She turned around and saw Jesus standing there, but she did not recognise him...Jesus said to her, “Mary!” She turned, and said to him, ‘Rabboni!’– which means ‘My Master’ Jesus said to her, “Do not touch me, because I have not yet ascended to the Father. But go to my brothers and say to them: I am ascending to my Father, who is your Father, to my God, who is your God” (John 20:14-17).The Church in her liturgy celebrates the Resurrection of our Lord Jesus Christ, the Redeemer of Man, on the Easter.

All four Gospels date the Resurrection to the ‘first day of the week,’ but Matthew (28:1) and Mark (16:1) specifically add that it was ‘after the Sabbath’. The Paschal Mystery of Christ, his Passion, Death, Resurrection and Glorious Ascension, constitutes one action for the salvation of mankind, for Jesus “he, who was delivered for our sins, and raised to life, for us to receive true righteousness” (Romans 4:25).

Jesus predicted his Resurrection three times in the Gospel of Mark (8:31, 9:31 and 10:34), that after his death he will ‘rise on the third day’. All four Gospel accounts record Mary Magdalene present at the empty tomb the morning of the Resurrection (Matthew 28:1, Mark 16:1, Luke 24:10 and John 20:1).

After God raised him from the dead, Jesus Christ made multiple appearances in several locations to his disciples for 40 days following his Resurrection. The discovery of the empty tomb coupled with his Resurrection appearances led the early Christians to believe Christ was the ‘Son of God’ (Matthew 16:16, John 20:31 and Romans 1:4). 

Great Commission of the Apostles

The Risen Christ gave his eleven Apostles the ‘Great Commission’ in Galilee: “Go therefore, and make disciples of all nations. Baptise them in the name of the Father and of the Son and of the Holy Spirit and teach them to observe all that I have commanded you. I am with you always, to the end of the world” (Matthew 28:19-20).

Christianity is the Resurrection faith: Jesus opened the door to salvation and eternal life. St. Paul linked the Resurrection of Christ with the resurrection of all of us. “Don’t you know, that in baptism, which unites us to Christ, we are all baptised and plunged into his death? By this baptism in his death, we were buried with Christ and, as Christ was raised from among the dead by the glory of the Father we begin walking in a new life” (Romans 6:3-4).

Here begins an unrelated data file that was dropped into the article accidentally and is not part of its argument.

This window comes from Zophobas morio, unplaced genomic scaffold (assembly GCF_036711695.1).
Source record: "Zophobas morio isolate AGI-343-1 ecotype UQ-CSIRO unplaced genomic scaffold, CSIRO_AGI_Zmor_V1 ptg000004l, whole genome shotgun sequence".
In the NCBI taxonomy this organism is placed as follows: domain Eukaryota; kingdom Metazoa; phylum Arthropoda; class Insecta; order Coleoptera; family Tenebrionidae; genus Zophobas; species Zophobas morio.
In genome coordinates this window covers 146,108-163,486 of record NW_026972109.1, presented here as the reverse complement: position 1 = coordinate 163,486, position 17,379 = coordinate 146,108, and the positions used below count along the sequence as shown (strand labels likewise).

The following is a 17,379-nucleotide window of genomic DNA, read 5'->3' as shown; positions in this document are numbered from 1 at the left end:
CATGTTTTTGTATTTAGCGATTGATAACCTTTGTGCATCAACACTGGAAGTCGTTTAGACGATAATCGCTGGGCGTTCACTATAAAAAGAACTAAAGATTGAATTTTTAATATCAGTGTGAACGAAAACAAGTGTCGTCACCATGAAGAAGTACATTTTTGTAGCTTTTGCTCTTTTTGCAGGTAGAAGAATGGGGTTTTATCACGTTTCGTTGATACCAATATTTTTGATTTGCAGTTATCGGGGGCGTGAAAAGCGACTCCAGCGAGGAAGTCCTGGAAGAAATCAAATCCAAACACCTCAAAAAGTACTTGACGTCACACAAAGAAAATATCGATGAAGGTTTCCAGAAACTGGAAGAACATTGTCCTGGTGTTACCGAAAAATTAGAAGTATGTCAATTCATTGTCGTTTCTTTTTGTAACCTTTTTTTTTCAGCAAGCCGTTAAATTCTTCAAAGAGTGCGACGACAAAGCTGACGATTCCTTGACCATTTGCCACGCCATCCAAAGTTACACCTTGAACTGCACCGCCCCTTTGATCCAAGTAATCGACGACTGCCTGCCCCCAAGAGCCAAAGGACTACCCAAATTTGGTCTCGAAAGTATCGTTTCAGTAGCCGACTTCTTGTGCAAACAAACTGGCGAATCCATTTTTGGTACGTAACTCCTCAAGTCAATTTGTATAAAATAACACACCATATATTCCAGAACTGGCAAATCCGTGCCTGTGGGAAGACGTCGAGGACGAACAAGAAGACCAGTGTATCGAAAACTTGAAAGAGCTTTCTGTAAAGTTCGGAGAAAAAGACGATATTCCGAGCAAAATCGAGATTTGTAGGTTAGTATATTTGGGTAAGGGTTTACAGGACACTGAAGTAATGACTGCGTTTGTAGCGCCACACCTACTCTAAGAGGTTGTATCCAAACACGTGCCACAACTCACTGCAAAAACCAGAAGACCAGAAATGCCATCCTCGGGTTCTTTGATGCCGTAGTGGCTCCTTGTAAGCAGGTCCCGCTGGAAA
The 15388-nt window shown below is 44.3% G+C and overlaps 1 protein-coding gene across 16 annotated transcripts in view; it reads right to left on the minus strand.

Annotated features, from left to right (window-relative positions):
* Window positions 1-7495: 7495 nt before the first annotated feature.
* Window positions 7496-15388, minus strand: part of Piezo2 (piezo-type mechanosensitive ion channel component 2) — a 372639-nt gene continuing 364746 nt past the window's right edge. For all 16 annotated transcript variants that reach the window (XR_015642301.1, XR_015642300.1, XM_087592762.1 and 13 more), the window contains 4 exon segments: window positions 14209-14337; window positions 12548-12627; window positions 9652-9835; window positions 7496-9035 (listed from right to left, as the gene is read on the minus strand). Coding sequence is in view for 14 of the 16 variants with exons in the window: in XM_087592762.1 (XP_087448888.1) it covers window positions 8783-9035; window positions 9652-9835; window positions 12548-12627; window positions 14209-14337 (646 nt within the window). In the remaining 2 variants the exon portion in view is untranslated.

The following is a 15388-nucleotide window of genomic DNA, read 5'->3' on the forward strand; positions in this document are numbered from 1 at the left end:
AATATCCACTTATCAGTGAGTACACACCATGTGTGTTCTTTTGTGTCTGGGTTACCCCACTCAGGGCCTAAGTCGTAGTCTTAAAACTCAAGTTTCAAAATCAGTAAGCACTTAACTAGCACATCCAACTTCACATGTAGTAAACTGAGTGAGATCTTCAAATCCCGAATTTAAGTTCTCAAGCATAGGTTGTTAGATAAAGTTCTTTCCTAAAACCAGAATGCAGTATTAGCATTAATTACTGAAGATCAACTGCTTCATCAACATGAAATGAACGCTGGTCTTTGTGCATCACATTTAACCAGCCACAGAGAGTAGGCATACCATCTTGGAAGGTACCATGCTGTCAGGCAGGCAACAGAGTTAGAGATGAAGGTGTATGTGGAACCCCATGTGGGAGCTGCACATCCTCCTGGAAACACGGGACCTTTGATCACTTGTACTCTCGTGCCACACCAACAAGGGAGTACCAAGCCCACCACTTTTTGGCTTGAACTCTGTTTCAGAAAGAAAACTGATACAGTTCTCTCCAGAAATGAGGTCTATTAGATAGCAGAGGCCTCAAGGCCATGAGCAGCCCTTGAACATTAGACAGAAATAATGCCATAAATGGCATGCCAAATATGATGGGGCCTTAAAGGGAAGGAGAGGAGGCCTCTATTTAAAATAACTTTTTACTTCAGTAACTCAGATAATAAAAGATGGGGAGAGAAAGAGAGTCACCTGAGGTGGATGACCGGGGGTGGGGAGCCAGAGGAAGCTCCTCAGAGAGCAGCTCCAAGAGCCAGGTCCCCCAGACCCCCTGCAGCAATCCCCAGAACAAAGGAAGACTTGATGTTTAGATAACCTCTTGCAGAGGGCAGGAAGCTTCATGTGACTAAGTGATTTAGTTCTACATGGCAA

“For I delivered to you as of first importance what I also received, that Christ died for our sins according to the Scriptures, and that he was buried, and that he was raised on the third day according to the Scriptures, and that he appeared to Cephas, then to the twelve. After that, he appeared to more than five hundred brothers at once, most of whom are still living, though some have fallen asleep. After that he appeared to James, then to all the apostles (1 Corinthians 15:3-8).

The above passage is the earliest written evidence of the Resurrection. Paul continues on the Resurrection of the faithful: “A human being brought death; a human being also brings resurrection of the dead. For, as in Adam as all die, so in Christ all will be made alive. However, each one in his own time: first Christ, then Christ’s people, when he comes” (1 Corinthians 15:21-23).

St. Paul offers further reassurance in his first letter to Timothy (2:3-6) that God wills everyone to be saved: “This is good and pleases God. For he wants all to be saved, and come to knowledge of truth. As there is one God, there is one mediator between God and humankind, Christ Jesus, himself human, who gave his life for the redemption of all.”

Breaking of the Bread